Delphine Bienvenu, Frédéric Paquet, Anna Beaupré Moulounda, George Bekiaris, and Émilie Barrette in Episode #4 of En Pointe. (Photo Credit: Jaclyn Turner)
Audiences in Montreal are in for a treat this summer as the Tableau D’Hôte Theatre company presents its new series of street theatre, a bilingual, socially-distanced production inspired by pandemic life in Pointe-St-Charles.
Episode 4 of En Pointe takes us to an open house in the neighbourhood where property sellers and buyers meet. On the real estate market is a chic, spruced up home owned by Léopold and his wife Eliza (played by Frédéric Paquet and Delphine Bienvenu). Helping them close a deal on the place is the well-dressed, savvy realtor Tania Morency (Anna Beaupré Moulounda). The wealthy couple don’t live there and they have no intentions of doing so; they’re just in the property game for the profit.
Arriving to look at the home are potential buyers Marcus and his pregnant partner Elaine (George Bekiaris and Émilie Barrette). They have big dreams of building a family life in Pointe-St-Charles, an idealized future that they believe they will manifest with a New-Agey, “law of attraction” kind of psyche. They can’t really afford the place, but are lured by Tania’s talk of investment to continue shopping.
Eliza is not feeling so great about the whole thing, and longtime neighbourhood resident Vincent (Amir Sám Nakhjavani) has caught onto it. As he drops by to check in on the scene, he questions Eliza and Léopold’s motives. He’s concerned for his fellow working class neighbours who may soon also be displaced from their homes in the middle of a crisis. Léopold pompously shoos Vincent away and Eliza is left thinking.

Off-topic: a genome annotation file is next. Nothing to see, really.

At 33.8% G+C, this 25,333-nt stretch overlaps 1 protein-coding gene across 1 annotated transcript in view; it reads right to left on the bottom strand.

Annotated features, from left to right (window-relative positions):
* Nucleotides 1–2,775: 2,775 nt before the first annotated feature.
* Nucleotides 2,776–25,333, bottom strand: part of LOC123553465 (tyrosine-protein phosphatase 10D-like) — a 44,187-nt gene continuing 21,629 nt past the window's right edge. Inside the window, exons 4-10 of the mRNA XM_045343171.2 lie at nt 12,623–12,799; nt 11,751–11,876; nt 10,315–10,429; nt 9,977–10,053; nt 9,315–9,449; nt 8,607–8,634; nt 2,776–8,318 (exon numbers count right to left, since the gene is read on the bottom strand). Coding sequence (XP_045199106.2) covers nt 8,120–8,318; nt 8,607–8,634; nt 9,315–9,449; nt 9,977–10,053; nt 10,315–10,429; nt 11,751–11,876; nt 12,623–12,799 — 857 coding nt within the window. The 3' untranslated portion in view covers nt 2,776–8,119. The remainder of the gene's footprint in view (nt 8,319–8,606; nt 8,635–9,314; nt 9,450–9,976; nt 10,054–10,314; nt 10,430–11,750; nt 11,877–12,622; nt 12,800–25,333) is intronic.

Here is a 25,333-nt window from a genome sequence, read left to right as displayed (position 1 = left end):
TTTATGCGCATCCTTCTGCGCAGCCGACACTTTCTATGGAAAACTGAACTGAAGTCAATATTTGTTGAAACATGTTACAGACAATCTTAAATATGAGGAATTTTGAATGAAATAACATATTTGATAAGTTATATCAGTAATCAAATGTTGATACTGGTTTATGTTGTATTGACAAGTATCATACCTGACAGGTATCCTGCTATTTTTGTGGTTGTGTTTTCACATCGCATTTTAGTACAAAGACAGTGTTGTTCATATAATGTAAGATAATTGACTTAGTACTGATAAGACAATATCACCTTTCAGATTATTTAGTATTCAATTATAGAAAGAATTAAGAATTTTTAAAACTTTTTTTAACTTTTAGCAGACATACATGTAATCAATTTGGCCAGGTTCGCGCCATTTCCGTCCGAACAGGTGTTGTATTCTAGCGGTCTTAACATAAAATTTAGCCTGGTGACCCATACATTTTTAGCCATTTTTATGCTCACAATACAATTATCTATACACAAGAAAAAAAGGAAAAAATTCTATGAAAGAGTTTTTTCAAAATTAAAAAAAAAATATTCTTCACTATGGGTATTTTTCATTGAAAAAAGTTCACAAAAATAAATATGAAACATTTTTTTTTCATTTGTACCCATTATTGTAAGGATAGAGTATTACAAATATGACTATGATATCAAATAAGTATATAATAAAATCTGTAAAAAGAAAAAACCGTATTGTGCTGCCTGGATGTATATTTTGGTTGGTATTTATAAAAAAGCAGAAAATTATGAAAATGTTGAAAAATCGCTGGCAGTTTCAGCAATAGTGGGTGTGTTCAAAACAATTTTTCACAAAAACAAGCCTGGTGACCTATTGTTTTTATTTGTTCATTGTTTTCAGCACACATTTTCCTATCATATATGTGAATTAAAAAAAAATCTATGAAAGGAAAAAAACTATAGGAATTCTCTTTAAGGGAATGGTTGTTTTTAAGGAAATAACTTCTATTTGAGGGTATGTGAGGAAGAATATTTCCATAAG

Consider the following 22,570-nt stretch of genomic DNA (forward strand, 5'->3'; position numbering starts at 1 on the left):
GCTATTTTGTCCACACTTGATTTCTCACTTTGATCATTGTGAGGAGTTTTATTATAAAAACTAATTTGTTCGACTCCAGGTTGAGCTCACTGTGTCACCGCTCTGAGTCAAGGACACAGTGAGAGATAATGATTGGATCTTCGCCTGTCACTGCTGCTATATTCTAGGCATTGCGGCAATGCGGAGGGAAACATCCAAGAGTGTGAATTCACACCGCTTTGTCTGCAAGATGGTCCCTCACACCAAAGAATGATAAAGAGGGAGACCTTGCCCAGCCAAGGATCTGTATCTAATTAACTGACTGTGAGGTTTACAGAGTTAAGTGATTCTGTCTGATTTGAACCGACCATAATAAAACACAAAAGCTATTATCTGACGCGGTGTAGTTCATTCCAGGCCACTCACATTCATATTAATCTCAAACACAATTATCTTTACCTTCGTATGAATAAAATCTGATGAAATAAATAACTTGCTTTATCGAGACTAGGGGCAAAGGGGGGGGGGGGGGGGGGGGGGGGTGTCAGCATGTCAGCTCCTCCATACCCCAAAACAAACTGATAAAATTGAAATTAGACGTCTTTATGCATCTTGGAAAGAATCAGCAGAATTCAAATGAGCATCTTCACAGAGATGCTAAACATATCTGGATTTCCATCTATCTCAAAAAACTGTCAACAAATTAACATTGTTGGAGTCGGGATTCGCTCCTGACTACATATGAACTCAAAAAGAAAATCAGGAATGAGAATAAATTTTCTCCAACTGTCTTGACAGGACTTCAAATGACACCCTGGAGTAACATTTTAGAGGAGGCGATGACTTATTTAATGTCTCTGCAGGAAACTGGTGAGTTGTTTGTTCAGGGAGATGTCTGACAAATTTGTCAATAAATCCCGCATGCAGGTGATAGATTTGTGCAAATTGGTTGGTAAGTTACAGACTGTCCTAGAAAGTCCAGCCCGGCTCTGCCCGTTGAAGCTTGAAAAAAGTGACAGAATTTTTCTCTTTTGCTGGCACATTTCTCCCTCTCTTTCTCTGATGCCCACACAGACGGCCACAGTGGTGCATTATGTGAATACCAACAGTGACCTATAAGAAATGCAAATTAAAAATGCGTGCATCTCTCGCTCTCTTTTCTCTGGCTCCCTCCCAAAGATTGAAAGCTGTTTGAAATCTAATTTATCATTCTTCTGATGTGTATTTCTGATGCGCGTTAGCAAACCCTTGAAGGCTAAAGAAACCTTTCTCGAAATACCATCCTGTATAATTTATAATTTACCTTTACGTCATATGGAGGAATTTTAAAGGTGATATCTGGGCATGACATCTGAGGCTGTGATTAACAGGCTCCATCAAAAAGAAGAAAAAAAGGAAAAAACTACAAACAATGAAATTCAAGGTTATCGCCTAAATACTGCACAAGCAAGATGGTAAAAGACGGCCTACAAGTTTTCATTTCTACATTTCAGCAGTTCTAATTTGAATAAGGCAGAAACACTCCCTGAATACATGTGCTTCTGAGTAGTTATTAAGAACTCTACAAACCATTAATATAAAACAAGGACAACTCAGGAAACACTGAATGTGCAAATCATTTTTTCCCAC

Frédéric Paquet, Delphine Bienvenu, and Amir Sám Nakhjavani (Photo Credit: Jaclyn Turner)
Written by Mathieu Murphy-Perron, the short play reflects the real-life gentrification process that the Pointe-St-Charles and other Montreal neighbourhoods have been undergoing in recent years. It highlights the class disparities and social segregations that exist in the area and other communities in development. The play seems to take strong side against the property investors, but it does humanize them to some extent through the character of Eliza. The other characters are less dimensional.
Similar to the previous performance I saw last week, it was nice to be out in the open air enjoying a show with a small but attentive and respectful crowd. This time, we were seated on the lawn of a typical Pointe-St-Charles home. Funnily enough, some local residents and pets decided to make some appearances of their own by coming out on their balconies and walking through the performance. That’s live theatre for you.
The next play in En Pointe takes place on Sunday, August 30th at 3pm. Check out the website www.tableaudhote.ca for information on the secret location and for more details on the series.
“Curtain” call for En Pointe (Photo Credit: Jaclyn Turner)
Tableau D’Hôte Theatre’s En Pointe runs for 9 performances from August 6th to September 27th, 2020 across Pointe-Saint-Charles. Free admission. Every show is presented at a different location, revealed on the day of performances. Bring a mask.